Whether you’ve got a tiny pampered pooch or a big, tough working farm dog, your pet is another member of your family and deserves the best dog bed.
But no matter how frequently you take them to the groomers, a dog's bed can quickly accumulate fur, mud, grease and sweat, along with other potentially unpleasant and smelly build-ups.
How you clean your dog's bed will depend entirely on the type and size of the bed. (If you've yet to buy one, here are 5 tips for buying a dog bed.) Similarly, the frequency at which a dog bed needs cleaning will be affected by the size of the dog, as well as its behavior and lifestyle.
There’s no one-size-fits-all approach, but as a general rule, weekly cleans are a good idea, with washes every 2 to 4 weeks. Check your dog's bed regularly to establish a cleaning pattern that works best for you and your dog.
If you have the space, we recommend investing in a second dog bed so you can rotate them. That gives you plenty of time to clean and dry one, while the other is in use. And when choosing a new dog bed, always check the care label and favor beds that are easy to clean or have removable covers.
A regular and thorough vacuuming goes a long way to keeping your dog's bed clean. Using one of the best vacuum cleaners to remove debris, dirt, fur and any other nasties from your dog's bed will help it stay fresher for longer between washes.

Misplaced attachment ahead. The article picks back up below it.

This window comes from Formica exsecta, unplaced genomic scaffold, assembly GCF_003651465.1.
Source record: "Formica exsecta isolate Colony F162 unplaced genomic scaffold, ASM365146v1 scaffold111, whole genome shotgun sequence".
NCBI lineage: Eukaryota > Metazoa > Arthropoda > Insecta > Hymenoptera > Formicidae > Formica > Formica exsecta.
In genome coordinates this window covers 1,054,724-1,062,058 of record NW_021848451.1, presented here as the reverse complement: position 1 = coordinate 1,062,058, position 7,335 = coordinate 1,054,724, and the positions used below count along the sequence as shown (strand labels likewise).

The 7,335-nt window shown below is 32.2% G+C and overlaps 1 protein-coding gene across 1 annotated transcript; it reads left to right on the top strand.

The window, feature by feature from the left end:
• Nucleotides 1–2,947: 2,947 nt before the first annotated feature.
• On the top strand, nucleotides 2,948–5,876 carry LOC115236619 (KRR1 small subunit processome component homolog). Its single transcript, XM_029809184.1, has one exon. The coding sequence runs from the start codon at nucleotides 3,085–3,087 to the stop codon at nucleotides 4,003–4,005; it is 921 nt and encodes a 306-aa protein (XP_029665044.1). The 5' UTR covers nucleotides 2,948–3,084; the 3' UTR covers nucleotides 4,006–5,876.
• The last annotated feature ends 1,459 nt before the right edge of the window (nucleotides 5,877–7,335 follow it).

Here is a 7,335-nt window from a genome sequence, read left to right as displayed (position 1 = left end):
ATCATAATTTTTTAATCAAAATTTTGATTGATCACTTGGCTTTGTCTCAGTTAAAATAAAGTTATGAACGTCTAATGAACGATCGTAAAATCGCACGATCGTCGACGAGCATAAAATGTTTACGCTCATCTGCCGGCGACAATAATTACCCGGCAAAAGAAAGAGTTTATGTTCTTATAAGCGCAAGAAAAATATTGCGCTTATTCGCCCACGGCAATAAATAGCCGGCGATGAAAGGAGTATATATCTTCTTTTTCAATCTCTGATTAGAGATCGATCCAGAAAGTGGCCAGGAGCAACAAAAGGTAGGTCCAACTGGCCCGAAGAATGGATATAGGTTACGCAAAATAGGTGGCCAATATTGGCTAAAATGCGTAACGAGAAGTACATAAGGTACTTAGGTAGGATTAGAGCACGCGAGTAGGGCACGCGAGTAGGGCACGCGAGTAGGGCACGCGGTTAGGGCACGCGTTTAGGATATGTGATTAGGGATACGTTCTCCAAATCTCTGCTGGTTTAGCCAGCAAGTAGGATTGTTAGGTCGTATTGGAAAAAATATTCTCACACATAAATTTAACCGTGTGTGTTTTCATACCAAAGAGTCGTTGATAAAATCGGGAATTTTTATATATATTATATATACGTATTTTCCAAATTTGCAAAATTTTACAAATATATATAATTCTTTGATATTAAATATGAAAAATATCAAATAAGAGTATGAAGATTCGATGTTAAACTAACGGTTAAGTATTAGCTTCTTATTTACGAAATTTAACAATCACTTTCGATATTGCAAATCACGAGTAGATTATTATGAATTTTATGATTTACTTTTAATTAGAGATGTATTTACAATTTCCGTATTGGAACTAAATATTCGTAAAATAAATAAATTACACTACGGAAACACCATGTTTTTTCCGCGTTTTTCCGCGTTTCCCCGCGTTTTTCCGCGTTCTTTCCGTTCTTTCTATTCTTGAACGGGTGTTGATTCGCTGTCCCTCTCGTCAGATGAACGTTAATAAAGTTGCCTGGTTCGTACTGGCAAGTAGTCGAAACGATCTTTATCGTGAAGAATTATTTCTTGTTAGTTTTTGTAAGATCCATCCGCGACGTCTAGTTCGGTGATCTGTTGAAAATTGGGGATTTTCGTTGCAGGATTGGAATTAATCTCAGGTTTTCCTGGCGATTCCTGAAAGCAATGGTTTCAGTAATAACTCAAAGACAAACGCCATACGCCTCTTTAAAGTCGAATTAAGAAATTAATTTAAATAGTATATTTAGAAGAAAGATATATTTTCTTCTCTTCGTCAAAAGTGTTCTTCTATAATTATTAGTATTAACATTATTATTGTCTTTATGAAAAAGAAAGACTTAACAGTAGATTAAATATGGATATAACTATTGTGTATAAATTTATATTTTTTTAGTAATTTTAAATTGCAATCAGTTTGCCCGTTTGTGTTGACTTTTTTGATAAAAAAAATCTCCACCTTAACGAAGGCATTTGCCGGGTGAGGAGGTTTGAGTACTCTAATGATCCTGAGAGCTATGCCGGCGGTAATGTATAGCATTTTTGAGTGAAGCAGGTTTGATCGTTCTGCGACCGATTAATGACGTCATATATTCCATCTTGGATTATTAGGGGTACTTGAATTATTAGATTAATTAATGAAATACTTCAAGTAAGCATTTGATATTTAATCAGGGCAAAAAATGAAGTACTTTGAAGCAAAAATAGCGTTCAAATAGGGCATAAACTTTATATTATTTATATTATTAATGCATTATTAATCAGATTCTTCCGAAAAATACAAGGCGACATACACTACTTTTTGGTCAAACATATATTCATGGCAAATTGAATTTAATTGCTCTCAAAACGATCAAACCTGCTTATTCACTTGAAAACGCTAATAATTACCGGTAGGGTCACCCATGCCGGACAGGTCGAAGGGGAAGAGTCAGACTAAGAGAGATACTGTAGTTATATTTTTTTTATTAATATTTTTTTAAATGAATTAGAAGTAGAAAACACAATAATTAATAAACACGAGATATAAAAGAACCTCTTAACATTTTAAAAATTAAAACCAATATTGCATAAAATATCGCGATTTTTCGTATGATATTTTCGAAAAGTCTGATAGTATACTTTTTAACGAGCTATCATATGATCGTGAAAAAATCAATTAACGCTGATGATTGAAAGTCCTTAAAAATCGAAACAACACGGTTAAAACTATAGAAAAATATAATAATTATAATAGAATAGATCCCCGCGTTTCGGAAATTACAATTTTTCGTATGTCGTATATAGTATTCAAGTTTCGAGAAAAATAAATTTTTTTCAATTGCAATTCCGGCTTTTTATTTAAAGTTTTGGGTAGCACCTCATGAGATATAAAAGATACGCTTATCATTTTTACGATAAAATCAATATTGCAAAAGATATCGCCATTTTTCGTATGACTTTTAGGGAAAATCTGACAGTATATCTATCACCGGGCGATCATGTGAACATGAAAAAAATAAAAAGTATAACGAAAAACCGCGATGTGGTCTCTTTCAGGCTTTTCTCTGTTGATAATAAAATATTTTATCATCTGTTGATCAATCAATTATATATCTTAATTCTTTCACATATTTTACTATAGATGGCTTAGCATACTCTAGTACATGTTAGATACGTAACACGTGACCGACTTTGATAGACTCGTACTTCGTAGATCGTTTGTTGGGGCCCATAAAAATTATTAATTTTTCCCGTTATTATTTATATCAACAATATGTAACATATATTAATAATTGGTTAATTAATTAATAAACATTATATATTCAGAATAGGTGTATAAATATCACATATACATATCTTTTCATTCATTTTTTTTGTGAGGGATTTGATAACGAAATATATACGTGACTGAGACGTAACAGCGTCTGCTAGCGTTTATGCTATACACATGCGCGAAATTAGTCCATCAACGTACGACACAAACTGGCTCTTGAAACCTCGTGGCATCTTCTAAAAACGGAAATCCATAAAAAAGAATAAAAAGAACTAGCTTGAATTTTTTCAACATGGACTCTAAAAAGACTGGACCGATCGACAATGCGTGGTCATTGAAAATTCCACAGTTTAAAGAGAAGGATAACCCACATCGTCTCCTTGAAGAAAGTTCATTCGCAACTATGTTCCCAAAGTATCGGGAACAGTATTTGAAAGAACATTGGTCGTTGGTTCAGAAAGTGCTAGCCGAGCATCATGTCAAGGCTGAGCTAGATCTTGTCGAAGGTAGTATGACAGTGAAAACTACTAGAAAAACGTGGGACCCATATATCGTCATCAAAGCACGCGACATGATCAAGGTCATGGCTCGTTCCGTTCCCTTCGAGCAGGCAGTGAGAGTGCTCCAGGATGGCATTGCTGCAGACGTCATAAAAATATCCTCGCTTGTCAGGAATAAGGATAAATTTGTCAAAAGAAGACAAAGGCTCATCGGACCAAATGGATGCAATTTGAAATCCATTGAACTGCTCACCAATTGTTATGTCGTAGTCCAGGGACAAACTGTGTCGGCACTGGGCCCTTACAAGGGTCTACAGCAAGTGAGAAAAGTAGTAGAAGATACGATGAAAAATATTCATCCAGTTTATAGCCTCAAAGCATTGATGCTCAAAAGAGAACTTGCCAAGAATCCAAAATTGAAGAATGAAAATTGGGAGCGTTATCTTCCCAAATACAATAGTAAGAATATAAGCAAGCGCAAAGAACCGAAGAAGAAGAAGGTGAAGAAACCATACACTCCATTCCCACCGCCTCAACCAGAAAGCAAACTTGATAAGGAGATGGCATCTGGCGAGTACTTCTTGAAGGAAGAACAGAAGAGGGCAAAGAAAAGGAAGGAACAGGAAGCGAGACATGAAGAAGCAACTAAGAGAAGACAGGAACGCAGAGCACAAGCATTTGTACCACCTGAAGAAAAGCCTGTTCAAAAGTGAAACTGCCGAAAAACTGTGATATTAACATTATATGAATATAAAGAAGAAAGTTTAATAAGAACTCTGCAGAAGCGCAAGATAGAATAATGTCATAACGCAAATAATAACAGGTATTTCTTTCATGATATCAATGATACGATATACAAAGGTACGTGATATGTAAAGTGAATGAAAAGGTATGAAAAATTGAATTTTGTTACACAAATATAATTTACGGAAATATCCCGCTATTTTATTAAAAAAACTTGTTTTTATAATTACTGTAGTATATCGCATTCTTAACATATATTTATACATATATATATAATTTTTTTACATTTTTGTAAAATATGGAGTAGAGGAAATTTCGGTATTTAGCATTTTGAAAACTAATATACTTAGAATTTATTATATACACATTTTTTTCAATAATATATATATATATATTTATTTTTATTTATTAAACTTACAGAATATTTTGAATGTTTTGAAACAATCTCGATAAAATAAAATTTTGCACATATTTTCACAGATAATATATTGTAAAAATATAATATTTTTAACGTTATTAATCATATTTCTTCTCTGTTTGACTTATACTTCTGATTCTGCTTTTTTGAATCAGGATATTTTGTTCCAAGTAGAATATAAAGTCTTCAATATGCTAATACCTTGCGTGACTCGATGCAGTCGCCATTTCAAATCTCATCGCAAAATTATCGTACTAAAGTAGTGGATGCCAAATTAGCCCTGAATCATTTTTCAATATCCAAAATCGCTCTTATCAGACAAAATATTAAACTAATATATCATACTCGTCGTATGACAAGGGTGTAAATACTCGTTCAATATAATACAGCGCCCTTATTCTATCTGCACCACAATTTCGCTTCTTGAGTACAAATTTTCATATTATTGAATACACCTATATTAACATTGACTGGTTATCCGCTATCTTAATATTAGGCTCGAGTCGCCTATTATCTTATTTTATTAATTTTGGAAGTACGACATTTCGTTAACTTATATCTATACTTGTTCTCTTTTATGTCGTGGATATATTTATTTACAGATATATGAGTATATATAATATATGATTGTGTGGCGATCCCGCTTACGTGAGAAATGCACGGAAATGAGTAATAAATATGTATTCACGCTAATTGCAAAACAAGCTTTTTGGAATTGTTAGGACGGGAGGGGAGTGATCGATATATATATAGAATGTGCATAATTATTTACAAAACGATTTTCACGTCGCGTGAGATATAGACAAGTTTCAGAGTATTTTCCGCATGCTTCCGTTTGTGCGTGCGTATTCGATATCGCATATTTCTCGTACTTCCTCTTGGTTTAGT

A weekly vacuum using the upholstery tool or a motorized pet tool — depending on what tools are supplied with your vacuum — will not only clean the surface, but it’ll help remove dust and mites from deeper within the bed. Thoroughly vacuum every surface of the dog bed as well as the floor underneath and around where it’s placed. Pay attention to any awkward corners or folds in the fabric where dirt may gather.
If you’re struggling to keep on top of pet hair around the rest of the house, you may be interested in the best robot vacuums for pet hair as well as our 7 tips for staying on top of pet hair.
During vacuuming, lookout for any stains that may need to be spot cleaned. If your dog's bed has one or two smaller stains that don’t warrant a full wash, you could spot treat them with a pet-specific product such as OUT! PetCare Advanced Stain and Odor Remover.